Sphere 1 seems at odds with the pragmatic spirit of Sphere 2, and with the self-lifting spirit of Sphere 3. Of course, each has its merits, and aside from extreme cases, none seems particularly unreasonable. Where does the issue of physician dress code land? This topic pops up every now and again in local department “rules,” as well as media stories, and even in the medical literature. The discussions span practical, traditional, and even sometimes patient safety arenas like infection being potentially spread by coats and ties. Perhaps the only moment of solidarity comes in the form of White Coat Ceremonies at the heart of most medical school curricula, and all of its associated symbolism.
However, even in my own training years across medical school and residency, the proportion of white-coat-wearing people had changed over time. MDs might opt against the coat, while other practitioners might don a very similar or identical looking coat. The media doesn’t seem to pay much attention to physician garb, except it seems in sporadic re-discovery of the discussions involving infection risk with long sleeves, neck ties, jewelry, and so forth.
Sometimes the question of physician attire, with respect to infection risk, even takes on an “evidence-based medicine” air, though our typical randomized double-blind clinical trial design would be tricky to implement when it comes to clothing. Even if we tried to brainstorm at the whiteboard, we might quickly enter the rabbit hole of stratifying even a naturalistic trial to span all possible combinations of clothing, jewelry, and even medical accoutrements used in examinations. If you are already seeing the stage set for a tempting satirical crossover trial, well, there is nothing new under the sun (I’m not making this up: see Nair et al 2002).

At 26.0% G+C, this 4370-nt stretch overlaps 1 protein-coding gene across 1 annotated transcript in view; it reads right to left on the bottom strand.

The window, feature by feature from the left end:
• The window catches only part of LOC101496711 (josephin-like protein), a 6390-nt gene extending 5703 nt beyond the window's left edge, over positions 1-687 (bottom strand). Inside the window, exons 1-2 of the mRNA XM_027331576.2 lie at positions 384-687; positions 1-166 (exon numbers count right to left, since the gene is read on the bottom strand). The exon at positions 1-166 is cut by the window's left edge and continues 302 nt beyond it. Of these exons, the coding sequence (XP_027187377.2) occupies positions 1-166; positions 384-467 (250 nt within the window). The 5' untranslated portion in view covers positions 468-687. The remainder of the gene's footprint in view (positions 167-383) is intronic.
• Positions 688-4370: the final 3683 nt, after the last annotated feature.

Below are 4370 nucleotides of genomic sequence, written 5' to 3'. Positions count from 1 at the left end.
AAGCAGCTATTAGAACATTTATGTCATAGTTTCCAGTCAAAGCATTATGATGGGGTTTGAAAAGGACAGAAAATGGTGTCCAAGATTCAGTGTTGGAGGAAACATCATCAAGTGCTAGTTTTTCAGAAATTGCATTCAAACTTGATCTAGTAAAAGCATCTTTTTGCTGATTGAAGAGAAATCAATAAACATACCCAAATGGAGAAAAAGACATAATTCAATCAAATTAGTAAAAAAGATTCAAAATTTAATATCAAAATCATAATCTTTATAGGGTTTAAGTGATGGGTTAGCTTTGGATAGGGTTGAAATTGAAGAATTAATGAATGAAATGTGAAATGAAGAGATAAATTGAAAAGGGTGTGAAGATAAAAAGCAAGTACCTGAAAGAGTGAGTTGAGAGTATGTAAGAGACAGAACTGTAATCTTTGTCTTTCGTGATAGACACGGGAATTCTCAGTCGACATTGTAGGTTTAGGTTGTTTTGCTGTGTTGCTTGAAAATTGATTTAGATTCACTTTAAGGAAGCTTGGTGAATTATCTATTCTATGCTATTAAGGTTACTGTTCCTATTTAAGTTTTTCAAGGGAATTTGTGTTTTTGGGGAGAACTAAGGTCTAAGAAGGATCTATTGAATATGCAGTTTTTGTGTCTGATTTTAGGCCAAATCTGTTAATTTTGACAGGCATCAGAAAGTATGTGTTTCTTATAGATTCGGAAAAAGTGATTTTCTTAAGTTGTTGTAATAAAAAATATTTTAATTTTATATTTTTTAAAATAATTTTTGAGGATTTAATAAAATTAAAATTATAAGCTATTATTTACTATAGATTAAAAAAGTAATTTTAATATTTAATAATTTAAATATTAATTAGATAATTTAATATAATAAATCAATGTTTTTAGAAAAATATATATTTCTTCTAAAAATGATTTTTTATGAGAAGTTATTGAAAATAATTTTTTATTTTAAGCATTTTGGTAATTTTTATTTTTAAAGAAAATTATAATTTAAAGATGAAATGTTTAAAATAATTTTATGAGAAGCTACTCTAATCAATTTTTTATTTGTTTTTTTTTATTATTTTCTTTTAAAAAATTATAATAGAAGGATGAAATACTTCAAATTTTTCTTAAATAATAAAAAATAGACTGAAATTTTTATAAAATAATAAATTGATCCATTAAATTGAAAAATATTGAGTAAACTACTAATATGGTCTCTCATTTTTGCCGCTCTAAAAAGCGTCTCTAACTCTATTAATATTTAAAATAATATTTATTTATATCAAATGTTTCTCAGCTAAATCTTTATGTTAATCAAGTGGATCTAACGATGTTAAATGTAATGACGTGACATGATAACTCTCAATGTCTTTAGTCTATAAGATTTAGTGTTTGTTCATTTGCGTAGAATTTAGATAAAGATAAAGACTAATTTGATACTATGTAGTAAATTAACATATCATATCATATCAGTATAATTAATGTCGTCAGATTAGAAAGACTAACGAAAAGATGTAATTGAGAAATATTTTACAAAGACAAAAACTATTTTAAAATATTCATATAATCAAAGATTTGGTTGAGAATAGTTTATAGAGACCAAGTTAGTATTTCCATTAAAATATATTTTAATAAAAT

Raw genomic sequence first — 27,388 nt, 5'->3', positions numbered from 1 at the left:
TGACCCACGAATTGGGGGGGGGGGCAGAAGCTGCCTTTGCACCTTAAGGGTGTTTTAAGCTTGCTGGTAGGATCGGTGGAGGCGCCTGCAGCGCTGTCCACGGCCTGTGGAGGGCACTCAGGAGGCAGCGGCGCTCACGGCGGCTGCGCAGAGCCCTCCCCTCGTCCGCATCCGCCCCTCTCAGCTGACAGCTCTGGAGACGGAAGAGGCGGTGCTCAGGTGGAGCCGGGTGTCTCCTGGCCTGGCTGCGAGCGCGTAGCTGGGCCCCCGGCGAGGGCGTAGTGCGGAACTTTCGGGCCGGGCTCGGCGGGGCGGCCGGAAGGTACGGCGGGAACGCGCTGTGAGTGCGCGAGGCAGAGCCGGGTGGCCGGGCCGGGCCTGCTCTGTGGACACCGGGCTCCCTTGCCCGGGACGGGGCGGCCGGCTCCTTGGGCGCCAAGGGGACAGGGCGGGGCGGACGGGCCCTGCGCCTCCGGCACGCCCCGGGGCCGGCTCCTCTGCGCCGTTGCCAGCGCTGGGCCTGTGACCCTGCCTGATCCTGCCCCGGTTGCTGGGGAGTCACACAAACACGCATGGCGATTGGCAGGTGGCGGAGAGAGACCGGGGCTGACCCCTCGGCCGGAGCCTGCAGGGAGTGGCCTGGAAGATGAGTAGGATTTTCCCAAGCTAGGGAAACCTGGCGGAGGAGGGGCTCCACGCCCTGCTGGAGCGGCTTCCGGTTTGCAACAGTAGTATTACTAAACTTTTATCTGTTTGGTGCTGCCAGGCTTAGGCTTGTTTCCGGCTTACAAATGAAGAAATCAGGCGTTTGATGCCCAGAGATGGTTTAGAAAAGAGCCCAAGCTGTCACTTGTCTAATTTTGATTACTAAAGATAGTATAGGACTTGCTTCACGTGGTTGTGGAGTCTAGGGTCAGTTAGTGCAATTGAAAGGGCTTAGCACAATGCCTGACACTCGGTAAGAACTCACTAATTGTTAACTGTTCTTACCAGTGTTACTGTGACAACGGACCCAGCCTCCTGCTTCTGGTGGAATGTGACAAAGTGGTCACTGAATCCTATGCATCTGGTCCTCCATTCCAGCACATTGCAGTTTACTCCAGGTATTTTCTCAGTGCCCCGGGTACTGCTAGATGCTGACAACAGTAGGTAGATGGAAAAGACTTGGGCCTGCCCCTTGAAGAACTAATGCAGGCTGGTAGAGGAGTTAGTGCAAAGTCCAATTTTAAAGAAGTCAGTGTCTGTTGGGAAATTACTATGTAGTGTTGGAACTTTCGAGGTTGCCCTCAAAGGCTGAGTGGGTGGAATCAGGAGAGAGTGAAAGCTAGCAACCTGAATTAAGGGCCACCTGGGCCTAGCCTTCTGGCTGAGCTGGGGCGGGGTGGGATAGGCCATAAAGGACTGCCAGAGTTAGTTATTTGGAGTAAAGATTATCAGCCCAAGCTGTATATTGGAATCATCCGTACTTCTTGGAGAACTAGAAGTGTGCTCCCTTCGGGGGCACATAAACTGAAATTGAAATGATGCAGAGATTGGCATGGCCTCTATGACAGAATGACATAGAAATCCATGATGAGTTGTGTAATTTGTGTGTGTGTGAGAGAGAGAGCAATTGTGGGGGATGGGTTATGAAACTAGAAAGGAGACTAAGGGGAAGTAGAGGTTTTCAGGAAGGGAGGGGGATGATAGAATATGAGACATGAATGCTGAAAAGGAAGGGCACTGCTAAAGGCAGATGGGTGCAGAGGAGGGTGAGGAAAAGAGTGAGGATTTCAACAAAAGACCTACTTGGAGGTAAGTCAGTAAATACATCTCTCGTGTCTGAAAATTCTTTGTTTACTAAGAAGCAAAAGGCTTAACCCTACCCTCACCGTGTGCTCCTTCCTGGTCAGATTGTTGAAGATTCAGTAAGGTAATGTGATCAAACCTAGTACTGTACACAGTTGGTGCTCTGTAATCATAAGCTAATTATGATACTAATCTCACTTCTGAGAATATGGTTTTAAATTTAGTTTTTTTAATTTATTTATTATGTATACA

But seriously, there is a literature out there attempting to study physician dress and patient response to it. Delving into this area has all the anticipatory excitement of finding the Cracker Jack toy: you know it’s not going to be that great, but you can’t help but look. Curiosity got a hold of me, I’ll admit, when I was a resident, and eventually I felt compelled to write a critique on the prevailing dress code literature in medicine (Bianchi 2008).
So it turns out that physicians wearing white coats is (a) fairly new and (b) not restricted to physicians – two simple points that make the “tradition” and “identification” arguments a bit shaky for a pro-dress-code stance. Even if the original Hippocratic oath itself contained attire recommendations, multiple recent commentaries outline numerous “revisions” to the language to fit what current society thinks is reasonable. A medical historian, Dr Markel (2004) wrote an elegant piece in the New England Journal of Medicine, and conveniently it was published the same year as my medical school graduation. Among other pearls, we learn that surgery itself, now obviously central to the practice of medicine, was viewed quite oppositely in the Apollo-swearing oath of antiquity which explicitly prohibited it!
Perhaps the bottom line is that patient trust is critical, and what might seem superficially about outward appearances is really about the big picture of how trust is earned in the physician-patient relationship, which for better or for worse, may involve attire. Even when taking this perspective, it is curious that the literature adds an interesting twist: it turns out perception can actually supersede reality in this interaction. In a now-20-year old study (Pronchik et al 1998), patients were asked about their physician experience after the fact, and it turned out their memory revealed improved formality of clothing worn by doctors who with whom they had positive interactions.
Perhaps we physicians can thus take some solace in simply being the best doctor that we can be, and each patient’s memory will dress us in retrospect as it sees fit.
Contributed by: Matt Bianchi MD PhD
A version of this blog was originally posted on HorseAndZebra (no longer active), in 2011
Markel H. “I swear by Apollo”– on taking the Hippocratic oath. N Engl J Med. 2004 May 13;350(20):2026-9.
Nair BR, Attia JR, Mears SR, Hitchcock KI. Evidence-based physicians’ dressing: a crossover trial. Med J Aust. 2002;177(11–12):681–2.
Pronchik DJ, Sexton JD, Melanson SW, Patterson JW, Heller MB. Does wearing a necktie influence patient perceptions of emergency department care? J Emerg Med. 1998;16(4):541–3.
Bianchi MT. Desiderata or dogma: what the evidence reveals about physician attire.J Gen Intern Med. 2008 May;23(5):641-3.